Virginia law requires couples seeking a divorce to live separate and apart for one year prior to filing to filing for a divorce.
However, this period can be shortened to six months if the couple: 1) has no minor children (under the age of 18) and 2) sign a property settlement agreement. Also, if a spouse commits adultery, the other spouse is not required to wait a year before filing for divorce.
One benefit to this Virginia family law is that it is much less expensive to obtain a divorce based on living separate and apart versus litigating a long, protracted, contested divorce that is based on cause.
At The Law Office of Scott S. Ives, we understand the in’s and out’s of Virginia family law and Virginia child support. We implement the benefits to the best of our abilities and do everything possible to make sure your divorce is as smooth and painless as is possible.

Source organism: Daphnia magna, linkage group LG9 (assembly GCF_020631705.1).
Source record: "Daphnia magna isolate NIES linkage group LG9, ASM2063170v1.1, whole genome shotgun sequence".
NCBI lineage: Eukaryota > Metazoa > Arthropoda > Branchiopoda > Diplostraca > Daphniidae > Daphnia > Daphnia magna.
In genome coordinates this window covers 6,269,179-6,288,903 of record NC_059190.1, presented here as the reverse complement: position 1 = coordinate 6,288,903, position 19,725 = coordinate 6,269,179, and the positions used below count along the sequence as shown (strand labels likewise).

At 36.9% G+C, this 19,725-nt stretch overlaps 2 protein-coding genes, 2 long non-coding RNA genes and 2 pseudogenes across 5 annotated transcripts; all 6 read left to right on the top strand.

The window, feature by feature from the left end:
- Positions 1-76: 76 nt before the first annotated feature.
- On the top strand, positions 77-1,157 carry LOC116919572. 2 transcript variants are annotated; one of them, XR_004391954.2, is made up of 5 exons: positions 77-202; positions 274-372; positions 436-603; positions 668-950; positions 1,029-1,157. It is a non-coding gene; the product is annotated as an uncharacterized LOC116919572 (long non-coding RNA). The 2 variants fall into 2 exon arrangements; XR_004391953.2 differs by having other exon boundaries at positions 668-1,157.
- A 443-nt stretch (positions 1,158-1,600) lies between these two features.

Many people do not realize that a party can obtain temporary Virginia child support and/or alimony before the separation period is completed. Similarly, many clients are unaware that a couple is allowed to live separately in the same home if both agree that they are truly living separate and apart (i.e. they are not engaging in sexual relations and live as roommates-not as husband and wife).
Another aspect of Virginia family law that the average person does not understand is the distribution of assets. Virginia is an equitable distribution state. This means that, in many occasions, a judge may choose to simply divide assets up evenly two parties. However, a judge is not required to make an equal division of assets since Virginia is an “equitable distribution” state rather than a “community property” state. This means that a judge will review a list of factors before determining how to divide a couples’ assets and whether to award spousal support. In recent years, Virginia courts have also adopted the position that parties may trace back separate property and money so that they can recover this money during the divorce.